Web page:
Why high bit-rate and HD audio are all about marketing, not music
High bit rate — kilobit per second — and HD audio — 24bit vs. 16bit — are getting a lot of attention lately, whether it's because streaming services are offering more or less kbps or upcoming devices are promising higher fidelity sound or Apple is rumored to be adding those features to iOS 8 and the iPhone 6. The truth is, as far as it's been explained to me and I'm able to understand it, is that higher bit-rate and higher bit audio is more about marketing than it is about music. Yes, the quality of the mastering matters incredibly, as does the quality of the transcoding, but for most audio, with most modern codecs, we're well past the levels where things become transparent to the listener. Why is that?
Here's the introduction to the best, most understandable explanation I've found. It's by Chris "Monty" Montgomery, the creator of the Ogg format and the Vorbis codec. And as a good friend of mine said, "he knows his shit." From xiph.org:
Read the rest of Montgomery's lengthy, detailed article to see why he would rather see resources being spent on things like better quality headphones (and I'll add speakers), overcoming the technical hurdles to real, efficient surround sound, lossless formats to eliminate the risk of bad encoding and generation loss, and high-quality masters.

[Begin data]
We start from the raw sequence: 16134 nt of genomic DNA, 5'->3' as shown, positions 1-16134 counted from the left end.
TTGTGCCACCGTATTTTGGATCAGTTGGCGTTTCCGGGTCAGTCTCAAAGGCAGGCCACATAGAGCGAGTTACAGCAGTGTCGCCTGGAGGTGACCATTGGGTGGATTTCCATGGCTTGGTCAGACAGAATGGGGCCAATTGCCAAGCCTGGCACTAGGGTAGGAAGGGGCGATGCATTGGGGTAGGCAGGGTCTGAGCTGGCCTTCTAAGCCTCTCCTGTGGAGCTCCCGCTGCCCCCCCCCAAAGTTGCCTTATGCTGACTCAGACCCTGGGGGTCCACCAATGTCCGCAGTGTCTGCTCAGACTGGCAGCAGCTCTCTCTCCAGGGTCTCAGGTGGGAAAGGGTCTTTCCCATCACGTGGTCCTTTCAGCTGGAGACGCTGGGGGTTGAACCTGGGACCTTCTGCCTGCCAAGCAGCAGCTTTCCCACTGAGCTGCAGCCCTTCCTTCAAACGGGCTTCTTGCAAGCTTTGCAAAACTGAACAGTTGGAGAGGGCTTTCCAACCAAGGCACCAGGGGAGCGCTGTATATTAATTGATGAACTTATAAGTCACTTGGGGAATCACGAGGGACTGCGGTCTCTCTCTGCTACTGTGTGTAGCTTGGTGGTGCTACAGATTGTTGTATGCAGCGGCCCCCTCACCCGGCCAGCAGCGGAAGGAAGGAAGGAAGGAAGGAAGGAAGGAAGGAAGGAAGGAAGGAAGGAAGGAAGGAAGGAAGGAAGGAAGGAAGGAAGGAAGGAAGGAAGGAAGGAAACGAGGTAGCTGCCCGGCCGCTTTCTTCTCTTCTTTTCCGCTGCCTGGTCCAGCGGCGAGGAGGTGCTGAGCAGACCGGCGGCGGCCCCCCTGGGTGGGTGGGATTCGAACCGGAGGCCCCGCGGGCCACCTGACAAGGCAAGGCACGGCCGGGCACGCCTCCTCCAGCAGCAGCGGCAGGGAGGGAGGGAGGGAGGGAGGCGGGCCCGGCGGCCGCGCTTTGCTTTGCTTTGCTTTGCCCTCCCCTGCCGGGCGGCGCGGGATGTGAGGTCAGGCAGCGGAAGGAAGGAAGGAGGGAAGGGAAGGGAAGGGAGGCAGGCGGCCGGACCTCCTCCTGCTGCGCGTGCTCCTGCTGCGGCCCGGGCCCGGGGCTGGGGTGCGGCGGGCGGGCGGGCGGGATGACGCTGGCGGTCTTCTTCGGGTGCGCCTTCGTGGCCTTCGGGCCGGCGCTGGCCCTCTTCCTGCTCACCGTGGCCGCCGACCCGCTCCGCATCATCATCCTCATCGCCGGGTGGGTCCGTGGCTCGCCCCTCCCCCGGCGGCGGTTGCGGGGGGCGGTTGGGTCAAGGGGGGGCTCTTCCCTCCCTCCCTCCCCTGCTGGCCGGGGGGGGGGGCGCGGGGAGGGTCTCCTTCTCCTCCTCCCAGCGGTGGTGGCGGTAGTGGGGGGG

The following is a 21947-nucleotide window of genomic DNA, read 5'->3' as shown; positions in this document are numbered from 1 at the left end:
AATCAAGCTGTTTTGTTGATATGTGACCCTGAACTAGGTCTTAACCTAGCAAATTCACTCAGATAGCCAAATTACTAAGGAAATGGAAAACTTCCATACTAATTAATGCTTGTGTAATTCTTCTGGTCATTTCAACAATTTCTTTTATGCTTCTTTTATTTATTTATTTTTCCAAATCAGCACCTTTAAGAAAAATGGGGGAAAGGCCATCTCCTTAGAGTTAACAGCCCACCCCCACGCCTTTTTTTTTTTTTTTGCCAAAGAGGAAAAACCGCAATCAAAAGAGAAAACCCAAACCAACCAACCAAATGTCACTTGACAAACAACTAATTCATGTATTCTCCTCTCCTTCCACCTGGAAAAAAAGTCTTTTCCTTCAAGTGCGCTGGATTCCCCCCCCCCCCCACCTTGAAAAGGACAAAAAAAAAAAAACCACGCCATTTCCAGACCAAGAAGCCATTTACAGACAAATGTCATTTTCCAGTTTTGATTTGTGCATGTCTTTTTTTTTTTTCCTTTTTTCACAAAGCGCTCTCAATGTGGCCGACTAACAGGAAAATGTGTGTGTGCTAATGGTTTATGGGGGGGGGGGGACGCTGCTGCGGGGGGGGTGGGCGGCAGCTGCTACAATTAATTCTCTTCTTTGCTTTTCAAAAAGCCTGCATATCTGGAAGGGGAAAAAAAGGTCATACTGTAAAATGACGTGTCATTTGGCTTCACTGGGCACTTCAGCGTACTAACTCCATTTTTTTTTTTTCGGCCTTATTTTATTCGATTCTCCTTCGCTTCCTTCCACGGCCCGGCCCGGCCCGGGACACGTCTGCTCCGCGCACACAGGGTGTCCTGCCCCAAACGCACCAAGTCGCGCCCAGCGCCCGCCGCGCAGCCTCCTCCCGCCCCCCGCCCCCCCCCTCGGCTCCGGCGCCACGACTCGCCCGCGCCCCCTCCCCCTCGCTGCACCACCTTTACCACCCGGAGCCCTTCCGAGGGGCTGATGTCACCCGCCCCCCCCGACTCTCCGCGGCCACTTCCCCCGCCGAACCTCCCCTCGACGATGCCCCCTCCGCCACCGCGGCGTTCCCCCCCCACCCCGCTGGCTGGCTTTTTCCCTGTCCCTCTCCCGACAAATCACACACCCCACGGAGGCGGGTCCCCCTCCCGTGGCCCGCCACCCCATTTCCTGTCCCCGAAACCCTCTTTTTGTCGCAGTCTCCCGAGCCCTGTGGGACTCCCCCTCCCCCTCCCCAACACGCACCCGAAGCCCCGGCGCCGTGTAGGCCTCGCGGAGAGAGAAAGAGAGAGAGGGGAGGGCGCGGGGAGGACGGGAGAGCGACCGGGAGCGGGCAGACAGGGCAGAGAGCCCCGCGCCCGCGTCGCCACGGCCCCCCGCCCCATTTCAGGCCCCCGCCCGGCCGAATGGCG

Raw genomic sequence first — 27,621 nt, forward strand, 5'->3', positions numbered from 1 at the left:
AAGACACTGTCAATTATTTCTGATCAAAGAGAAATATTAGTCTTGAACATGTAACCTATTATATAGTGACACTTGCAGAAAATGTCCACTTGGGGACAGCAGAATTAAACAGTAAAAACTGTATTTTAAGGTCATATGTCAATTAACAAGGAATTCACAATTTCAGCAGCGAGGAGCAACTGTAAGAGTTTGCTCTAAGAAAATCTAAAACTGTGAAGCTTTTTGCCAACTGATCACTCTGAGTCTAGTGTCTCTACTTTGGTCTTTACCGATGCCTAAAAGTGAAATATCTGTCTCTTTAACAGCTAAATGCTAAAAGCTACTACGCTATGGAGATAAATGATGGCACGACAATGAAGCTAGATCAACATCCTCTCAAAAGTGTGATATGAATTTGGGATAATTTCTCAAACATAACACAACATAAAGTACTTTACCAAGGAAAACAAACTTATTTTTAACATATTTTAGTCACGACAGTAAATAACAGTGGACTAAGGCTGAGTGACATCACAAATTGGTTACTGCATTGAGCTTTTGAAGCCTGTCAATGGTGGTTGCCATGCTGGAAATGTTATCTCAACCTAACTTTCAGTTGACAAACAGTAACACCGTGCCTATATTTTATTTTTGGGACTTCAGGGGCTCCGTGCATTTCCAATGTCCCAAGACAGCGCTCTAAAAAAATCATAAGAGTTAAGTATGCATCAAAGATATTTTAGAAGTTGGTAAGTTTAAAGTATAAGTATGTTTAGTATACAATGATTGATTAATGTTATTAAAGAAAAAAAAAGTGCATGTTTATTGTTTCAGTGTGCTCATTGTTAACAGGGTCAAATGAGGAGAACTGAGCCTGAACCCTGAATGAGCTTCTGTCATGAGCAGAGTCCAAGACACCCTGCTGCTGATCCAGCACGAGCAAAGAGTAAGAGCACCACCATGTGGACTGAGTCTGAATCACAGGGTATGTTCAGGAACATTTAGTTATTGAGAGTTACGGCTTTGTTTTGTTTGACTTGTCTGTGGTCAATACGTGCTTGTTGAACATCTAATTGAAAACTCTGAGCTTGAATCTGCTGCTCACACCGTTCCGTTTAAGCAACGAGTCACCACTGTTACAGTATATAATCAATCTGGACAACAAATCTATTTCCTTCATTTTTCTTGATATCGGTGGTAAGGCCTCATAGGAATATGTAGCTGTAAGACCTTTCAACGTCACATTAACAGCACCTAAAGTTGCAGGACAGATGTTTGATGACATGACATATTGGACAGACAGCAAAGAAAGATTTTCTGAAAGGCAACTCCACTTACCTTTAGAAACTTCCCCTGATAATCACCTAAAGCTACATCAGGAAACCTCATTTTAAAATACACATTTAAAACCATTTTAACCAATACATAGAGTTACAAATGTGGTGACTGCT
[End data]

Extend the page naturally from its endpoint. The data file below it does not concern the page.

Again, the remastering of the original audio that's being done in advance of the push to higher bit-rate and higher bit-depth audio will no doubt result in fantastic versions of the music we know and love. It's just that those new remasters would sound every bit as good to humans in existing bit-rates and bit-depths.
When that's taken into consideration, the primary advantage of going to higher bit rates and 24bit becomes clear — marketing escalation. If one music service can say they offer higher kbps streams, even if they're higher beyond the point where it makes any difference, they look more impressive. If a device says it supports 24-bit rather than 16-bit audio, even if all it does it take up more storage space on that device.
We'll no doubt see many more products and rumors that hawk higher quality audio as a selling point, and we may even see Apple bullet point them on a Keynote deck so they stay competitive in the perception-is-reality space. But when the time comes to pick a streaming service or a device, don't fall victim to the bit-race. Pick the ones that offers the best mastered versions of the most music you love most in the way that sounds best to you.
Are you interested in higher bit rate or 24-bit audio? If so, what makes it compelling to you?